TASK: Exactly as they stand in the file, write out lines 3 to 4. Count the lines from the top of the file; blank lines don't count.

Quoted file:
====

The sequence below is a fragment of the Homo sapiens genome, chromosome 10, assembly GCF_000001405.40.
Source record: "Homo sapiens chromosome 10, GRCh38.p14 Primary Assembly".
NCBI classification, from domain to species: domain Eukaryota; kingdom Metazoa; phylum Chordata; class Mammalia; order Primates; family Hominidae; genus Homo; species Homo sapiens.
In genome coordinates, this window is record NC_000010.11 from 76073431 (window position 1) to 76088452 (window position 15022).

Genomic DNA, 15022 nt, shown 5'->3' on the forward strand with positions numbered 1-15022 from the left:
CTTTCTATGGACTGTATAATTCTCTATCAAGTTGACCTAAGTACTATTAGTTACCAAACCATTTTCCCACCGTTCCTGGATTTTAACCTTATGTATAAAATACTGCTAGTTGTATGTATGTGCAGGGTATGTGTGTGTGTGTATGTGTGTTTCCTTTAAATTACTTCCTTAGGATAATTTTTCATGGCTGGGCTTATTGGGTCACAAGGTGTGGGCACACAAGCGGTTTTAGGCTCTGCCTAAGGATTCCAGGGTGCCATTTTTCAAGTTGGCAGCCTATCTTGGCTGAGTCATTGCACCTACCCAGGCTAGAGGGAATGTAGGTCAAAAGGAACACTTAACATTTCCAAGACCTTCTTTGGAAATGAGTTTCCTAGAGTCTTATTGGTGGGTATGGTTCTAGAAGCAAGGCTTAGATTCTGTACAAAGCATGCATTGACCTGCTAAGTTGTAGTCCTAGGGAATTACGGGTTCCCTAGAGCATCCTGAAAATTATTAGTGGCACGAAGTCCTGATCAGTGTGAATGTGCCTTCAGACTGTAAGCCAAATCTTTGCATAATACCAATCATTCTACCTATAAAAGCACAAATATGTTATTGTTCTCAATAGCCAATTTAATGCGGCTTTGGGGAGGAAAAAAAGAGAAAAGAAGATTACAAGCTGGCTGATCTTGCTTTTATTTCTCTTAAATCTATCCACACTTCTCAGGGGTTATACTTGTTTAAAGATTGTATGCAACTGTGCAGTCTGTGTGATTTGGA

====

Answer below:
NCBI classification, from domain to species: domain Eukaryota; kingdom Metazoa; phylum Chordata; class Mammalia; order Primates; family Hominidae; genus Homo; species Homo sapiens.
In genome coordinates, this window is record NC_000010.11 from 76073431 (window position 1) to 76088452 (window position 15022).